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Too hot, too cold, just right: Tracking shark movements in an overwinter site

By Ryan Stolee, 20th December 2018

Imagine a sunny, summer midday… maybe you have an icy drink in one hand, a big floppy hat to shade yourself, and a gentle breeze to keep you at just the right warm-but-enjoyable temperature. Now take away the breeze, the floppy hat, and the icy drink. One response you likely will have is to move towards a more comfortable climate – whether under a shade tree, a jump into the water, or indoors to air conditioning. Each individual tends to have its own preferences of hot and cold, car temperature settings for both the front seat driver and passenger of the vehicle a case in point. Marine animals also have temperature preferences, and rather than adjusting knobs, a fish may make adjustments by generally reducing their activity level at certain times, or follow the temperature patterns to a location that better suits them.

The research team releasing a recently tagged shark.

From January through March, tourists and locals alike are witness to the thousands of sharks that have moved south to Florida from the Carolinas, in the Western Atlantic Ocean. Why would these sharks make the effort to move up and down these coastal waters? Seasonal temperature changes and blacktip shark (Carcharhinus limbatus) preferences are thought to be a factor in the massive migration that occurs off of the eastern coast of the US every year. In the warmer summer months, this population moves further north, while in the cooler winter months, they move further south. This mass migration may be in order to keep to the right temperature conditions, benefitting individuals in cellular growth, metabolic functions, or prey availability and capture. As sea temperatures rise, there are indications that the current north-south range may shift to allow the individual blacktips the same temperature ranges they currently follow.

An aerial image of a blacktip shark with the orange float package visible as it is attached to the dorsal fin.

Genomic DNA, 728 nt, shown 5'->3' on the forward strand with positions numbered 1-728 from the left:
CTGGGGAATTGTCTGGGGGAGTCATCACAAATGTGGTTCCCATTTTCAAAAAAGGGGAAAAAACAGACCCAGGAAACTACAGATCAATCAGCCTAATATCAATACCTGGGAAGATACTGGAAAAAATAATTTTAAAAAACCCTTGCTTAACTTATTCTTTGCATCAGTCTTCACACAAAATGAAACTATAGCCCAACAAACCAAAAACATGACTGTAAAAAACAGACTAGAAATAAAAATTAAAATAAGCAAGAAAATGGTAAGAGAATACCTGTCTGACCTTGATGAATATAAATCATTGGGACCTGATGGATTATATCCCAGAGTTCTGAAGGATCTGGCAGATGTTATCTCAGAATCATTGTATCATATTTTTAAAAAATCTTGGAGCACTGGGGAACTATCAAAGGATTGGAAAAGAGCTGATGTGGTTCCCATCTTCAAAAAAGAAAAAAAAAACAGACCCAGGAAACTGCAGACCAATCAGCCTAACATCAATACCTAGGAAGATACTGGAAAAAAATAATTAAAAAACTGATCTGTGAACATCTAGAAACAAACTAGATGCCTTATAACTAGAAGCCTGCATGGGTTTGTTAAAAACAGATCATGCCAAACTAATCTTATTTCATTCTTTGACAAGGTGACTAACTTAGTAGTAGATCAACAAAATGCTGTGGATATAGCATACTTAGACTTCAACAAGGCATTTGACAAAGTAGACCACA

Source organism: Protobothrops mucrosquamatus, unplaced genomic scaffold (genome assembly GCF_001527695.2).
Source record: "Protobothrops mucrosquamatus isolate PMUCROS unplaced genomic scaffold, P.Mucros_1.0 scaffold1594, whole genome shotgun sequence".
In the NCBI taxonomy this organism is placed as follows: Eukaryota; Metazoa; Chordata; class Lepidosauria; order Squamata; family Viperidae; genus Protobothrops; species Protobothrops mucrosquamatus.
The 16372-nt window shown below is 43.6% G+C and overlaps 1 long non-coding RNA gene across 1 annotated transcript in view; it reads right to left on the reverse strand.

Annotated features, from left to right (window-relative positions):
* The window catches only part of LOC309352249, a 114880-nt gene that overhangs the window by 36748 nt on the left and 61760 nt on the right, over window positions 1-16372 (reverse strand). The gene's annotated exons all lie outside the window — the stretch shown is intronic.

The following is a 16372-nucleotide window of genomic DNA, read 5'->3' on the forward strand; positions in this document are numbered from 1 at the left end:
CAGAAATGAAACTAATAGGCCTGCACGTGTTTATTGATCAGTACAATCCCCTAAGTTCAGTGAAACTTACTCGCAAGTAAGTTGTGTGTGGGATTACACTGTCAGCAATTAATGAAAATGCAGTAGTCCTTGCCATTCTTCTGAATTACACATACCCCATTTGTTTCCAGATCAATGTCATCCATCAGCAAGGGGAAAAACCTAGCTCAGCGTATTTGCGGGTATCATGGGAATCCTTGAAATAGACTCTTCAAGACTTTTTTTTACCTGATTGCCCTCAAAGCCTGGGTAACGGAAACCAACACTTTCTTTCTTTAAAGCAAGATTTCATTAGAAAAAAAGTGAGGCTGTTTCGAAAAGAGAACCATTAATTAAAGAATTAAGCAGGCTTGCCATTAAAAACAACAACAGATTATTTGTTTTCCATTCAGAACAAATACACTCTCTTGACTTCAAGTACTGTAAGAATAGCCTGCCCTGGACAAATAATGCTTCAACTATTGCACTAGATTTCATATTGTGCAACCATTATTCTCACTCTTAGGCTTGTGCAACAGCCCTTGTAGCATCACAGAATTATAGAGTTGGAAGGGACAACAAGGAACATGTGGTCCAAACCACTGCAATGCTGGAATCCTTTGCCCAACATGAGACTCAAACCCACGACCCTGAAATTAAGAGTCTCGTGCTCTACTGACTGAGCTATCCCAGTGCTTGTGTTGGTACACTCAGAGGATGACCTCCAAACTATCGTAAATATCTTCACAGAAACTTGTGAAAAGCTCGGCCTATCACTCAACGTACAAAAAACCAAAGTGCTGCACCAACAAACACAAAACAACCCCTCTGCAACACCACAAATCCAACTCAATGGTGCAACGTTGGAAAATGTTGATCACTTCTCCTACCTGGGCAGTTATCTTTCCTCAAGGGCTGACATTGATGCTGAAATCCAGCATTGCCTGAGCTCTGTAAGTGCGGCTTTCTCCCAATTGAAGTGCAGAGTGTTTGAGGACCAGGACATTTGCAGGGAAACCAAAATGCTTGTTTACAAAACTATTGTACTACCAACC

Blacktips may have additional options to keep their bodies in the right temperature range, even if the water around them isn’t exactly ideal. Options may include trying to expend less energy by smoothly swimming (in human terms, it would be like taking a gentle stroll rather than running a few miles for exercise), swimming into the cooler waters of the deeper ocean, or keeping their activity levels higher during the night time than during the day. These options are possible to investigate due to current research using accelerometers, which allow scientists to measure blacktip shark’s movement and activity over multi-day time spans, the same type of technology used in smartphones and fitness trackers. Using data loggers allows researchers to tag a shark, release it, and retrieve the tag after it pops off to download a myriad of data points without having to follow a shark or even be near it – all the better to allow the shark to continue its normal routine. With these data, researchers will have better insight into the daily activity of the blacktip shark aggregation and what temperature trends play a role in its movement.

Many fly-overs look like this image taken from the FAU Elasmo Lab aerial surveys throughout the year, when the temperatures are warmer than this blacktip population seems to prefer. Photo © Marianne Porter

This video, however, shows a section of the fly-over with multitudes of sharks during the winter stopover period.

Take a look and follow our progress through our web pages at these links:
Florida Atlantic Biomechanics
Florida Atlantic University Elasmobranch Research Laboratory
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